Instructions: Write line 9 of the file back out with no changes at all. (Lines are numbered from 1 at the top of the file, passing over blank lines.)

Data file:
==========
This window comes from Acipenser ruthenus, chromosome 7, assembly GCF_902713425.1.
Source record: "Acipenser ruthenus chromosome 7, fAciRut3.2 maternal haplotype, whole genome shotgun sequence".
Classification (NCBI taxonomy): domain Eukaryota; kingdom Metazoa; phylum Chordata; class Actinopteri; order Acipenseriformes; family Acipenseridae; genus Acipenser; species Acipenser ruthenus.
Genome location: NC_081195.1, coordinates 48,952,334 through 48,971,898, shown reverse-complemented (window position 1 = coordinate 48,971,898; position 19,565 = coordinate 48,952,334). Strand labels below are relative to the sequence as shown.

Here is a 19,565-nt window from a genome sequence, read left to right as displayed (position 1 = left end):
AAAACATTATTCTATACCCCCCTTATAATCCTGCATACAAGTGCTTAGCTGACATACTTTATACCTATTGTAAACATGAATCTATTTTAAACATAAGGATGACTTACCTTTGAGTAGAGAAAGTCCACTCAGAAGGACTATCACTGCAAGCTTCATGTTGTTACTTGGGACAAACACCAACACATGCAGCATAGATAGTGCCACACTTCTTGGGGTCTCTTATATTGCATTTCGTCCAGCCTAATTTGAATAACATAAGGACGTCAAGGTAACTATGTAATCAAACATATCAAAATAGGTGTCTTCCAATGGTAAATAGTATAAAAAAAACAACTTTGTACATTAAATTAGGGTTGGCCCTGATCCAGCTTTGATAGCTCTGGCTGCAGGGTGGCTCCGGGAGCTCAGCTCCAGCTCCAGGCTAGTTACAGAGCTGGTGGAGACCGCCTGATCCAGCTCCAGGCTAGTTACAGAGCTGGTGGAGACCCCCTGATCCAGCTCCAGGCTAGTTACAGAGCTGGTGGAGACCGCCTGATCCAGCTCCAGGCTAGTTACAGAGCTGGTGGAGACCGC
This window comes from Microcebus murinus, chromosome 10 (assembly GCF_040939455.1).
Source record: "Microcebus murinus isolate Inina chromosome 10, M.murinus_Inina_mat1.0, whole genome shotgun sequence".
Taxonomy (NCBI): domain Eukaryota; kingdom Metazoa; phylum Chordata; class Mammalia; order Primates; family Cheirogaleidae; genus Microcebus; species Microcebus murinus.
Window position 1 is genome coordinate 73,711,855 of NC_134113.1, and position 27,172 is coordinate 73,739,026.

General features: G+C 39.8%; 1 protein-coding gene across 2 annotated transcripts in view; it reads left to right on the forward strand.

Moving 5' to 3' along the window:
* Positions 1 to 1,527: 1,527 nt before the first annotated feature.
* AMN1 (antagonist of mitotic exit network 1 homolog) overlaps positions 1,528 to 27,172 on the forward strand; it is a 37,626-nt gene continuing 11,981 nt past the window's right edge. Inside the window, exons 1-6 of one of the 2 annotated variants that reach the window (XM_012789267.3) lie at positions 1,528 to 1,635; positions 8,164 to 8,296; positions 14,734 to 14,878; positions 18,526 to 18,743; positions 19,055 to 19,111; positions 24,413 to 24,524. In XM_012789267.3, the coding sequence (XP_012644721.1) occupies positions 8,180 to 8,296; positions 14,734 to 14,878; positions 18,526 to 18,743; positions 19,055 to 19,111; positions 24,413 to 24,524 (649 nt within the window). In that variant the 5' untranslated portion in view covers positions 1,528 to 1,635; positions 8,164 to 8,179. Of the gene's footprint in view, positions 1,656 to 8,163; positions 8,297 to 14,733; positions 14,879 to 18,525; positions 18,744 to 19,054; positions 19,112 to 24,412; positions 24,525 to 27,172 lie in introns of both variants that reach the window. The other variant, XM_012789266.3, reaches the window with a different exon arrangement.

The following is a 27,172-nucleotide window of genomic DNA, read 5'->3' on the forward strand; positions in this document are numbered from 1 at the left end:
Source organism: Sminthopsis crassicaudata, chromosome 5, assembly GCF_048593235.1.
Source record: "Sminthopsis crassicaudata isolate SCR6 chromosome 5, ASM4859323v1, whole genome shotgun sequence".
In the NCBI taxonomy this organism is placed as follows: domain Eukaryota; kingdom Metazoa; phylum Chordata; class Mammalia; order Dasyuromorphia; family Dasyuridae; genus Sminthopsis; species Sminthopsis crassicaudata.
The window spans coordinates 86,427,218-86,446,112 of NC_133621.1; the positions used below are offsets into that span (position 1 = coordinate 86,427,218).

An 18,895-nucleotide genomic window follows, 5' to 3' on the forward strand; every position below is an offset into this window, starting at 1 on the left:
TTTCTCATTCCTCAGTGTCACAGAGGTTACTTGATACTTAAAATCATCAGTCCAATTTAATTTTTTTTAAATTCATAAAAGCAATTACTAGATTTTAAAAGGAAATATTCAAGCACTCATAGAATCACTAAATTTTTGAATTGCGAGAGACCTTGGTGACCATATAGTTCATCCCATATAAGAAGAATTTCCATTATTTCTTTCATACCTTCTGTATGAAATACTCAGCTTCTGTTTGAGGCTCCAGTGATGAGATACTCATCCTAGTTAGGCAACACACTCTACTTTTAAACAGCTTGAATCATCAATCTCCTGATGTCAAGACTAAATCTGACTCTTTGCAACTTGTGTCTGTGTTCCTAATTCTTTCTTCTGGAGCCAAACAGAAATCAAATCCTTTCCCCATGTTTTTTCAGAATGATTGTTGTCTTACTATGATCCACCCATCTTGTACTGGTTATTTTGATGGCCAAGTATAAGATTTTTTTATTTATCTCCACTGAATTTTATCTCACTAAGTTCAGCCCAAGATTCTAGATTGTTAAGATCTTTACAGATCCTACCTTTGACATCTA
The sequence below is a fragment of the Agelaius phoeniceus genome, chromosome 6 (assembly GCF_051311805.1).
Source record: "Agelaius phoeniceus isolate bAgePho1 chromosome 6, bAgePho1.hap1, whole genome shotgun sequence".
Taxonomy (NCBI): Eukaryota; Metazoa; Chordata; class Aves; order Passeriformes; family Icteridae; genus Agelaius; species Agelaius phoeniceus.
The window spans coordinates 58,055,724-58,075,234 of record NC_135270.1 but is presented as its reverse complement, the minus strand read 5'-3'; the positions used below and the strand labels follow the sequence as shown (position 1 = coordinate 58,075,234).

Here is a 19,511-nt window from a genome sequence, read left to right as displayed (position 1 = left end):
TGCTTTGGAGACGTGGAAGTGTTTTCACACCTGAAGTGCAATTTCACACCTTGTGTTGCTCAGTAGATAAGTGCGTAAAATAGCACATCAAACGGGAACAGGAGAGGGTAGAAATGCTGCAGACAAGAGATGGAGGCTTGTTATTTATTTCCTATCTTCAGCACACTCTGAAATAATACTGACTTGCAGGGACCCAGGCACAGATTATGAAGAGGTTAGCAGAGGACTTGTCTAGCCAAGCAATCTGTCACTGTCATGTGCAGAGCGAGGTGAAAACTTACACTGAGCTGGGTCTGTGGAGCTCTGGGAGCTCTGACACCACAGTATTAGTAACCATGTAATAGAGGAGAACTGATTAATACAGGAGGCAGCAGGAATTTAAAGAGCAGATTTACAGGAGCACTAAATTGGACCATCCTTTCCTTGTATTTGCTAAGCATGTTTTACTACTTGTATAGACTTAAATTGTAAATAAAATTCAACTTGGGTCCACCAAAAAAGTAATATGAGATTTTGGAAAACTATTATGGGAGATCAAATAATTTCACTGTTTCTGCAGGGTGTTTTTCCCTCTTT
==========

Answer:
Taxonomy (NCBI): domain Eukaryota; kingdom Metazoa; phylum Chordata; class Mammalia; order Primates; family Cheirogaleidae; genus Microcebus; species Microcebus murinus.